The past two years have seen a significant increase in investment announcements for hydrogen electrolyzers, particularly led by China. According to a report by the Washington-based Energy Research Unit, global investment in electrolyzers used to produce green hydrogen is projected to rise by 140% to $5 billion in 2024.

This surge is a response to growing international pressure to shift from fossil fuel-based hydrogen production to greener methods using renewable energy.

Despite the heightened focus on green hydrogen, its share in global hydrogen production remains minuscule—less than 0.1% or roughly 100,000 tons out of 95 million tons produced in 2022, as reported by the International Energy Agency (IEA). The primary barriers to wider adoption include the high costs of electrolyzers and the substantial renewable electricity needed for hydrogen production through electrolysis.

The prohibitive cost of electrolyzers remains the largest part of the cost equation for green hydrogen. Unlike conventional hydrogen production, which relies on fossil fuels and is criticized for its environmental impact, electrolysis demands significant financial investment and energy input, making it less economically viable without substantial subsidies or technological breakthroughs.

China is at the forefront of increasing hydrogen electrolysis capacity. In 2023, the global capacity for hydrogen electrolysis stood at 2 GW, but China plans to add 2.5 GW of new installations in 2024 alone. This ambitious plan dwarfs the electrolysis capacity of the United States, which currently stands at approximately 116 MW but could rise to 4.52 GW if announced projects come to fruition.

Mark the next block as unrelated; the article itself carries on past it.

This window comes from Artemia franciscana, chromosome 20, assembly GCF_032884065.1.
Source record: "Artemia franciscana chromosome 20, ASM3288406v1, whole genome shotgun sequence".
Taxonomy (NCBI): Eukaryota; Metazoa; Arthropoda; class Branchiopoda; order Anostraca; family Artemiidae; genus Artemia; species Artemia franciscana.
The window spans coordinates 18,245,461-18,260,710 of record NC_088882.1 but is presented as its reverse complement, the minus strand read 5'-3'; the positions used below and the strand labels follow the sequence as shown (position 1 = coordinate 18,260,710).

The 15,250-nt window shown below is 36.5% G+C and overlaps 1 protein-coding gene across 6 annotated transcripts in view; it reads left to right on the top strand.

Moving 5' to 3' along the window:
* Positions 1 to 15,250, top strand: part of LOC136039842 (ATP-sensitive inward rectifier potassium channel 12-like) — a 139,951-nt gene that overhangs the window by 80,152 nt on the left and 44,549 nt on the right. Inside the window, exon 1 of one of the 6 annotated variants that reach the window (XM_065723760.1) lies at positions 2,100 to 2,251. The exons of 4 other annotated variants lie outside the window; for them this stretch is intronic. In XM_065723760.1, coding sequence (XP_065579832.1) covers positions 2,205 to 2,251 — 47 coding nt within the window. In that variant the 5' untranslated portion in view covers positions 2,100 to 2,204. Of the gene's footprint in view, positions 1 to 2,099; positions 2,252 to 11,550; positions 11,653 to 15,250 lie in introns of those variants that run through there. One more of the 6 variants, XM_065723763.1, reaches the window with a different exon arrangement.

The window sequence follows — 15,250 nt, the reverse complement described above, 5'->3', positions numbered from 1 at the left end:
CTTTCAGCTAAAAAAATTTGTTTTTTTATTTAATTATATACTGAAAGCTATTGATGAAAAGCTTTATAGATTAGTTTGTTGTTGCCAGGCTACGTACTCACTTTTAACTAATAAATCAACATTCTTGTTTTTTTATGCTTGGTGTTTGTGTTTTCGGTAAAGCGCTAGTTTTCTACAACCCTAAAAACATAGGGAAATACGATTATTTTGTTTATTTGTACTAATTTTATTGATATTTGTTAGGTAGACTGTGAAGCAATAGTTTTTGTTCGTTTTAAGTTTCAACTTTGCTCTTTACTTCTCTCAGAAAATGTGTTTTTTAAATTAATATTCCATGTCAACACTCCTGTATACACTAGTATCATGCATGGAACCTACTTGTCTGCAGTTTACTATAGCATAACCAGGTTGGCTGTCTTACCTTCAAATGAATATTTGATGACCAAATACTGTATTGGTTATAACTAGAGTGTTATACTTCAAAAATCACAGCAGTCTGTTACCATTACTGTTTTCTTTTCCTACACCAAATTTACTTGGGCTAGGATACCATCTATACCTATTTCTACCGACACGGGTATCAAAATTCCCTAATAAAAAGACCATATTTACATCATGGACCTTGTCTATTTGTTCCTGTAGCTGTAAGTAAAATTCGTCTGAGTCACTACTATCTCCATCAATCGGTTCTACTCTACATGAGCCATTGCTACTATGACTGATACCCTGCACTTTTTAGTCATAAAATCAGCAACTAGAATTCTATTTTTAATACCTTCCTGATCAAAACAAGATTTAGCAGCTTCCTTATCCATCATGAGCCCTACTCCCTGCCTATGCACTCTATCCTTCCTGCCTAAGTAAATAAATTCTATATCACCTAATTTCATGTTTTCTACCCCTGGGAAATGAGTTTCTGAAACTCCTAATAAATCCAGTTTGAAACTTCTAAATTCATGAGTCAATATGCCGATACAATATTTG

According to the IEA’s June 2024 report, China’s investments in hydrogen electrolyzers are expected to exceed $2 billion in 2024, accounting for 40% of global investments in this sector. Significant projects include a $900 million low-carbon hydrogen and ammonia production plant with a 32,000-ton annual capacity, and an additional 20 electrolysis projects set to be operational by 2026 with a combined capacity of 6.9 GW.

While Europe and the United States are also increasing their investments, their efforts lag behind China. European investments in hydrogen electrolyzers are expected to rise by 120% to $1.5 billion in 2024, representing less than a third of global investment. Major European projects include the GALP project in Portugal with a 15,000-ton annual capacity and a $270 million investment, and Sweden’s $7 billion low-emission hydrogen-powered steel factory.

In the United States, investments are projected to rise by 120% to $1 billion in 2024, representing 15% of global investment. Projects benefit from tax exemptions on low-emission hydrogen production, such as the $550 million liquid hydrogen plant in Arizona with an 11,000-ton annual capacity, and Fortescue’s $150 million electrolyzer project in Australia.

Significant hydrogen projects are also emerging outside of Europe and America. Saudi Arabia is developing the world’s largest low-emission hydrogen production plant in NEOM, with an $8.4 billion investment, set to be operational by 2026. In Oman, the ACME Group is investing $480 million in a low-emission hydrogen project expected to start operations in 2025.

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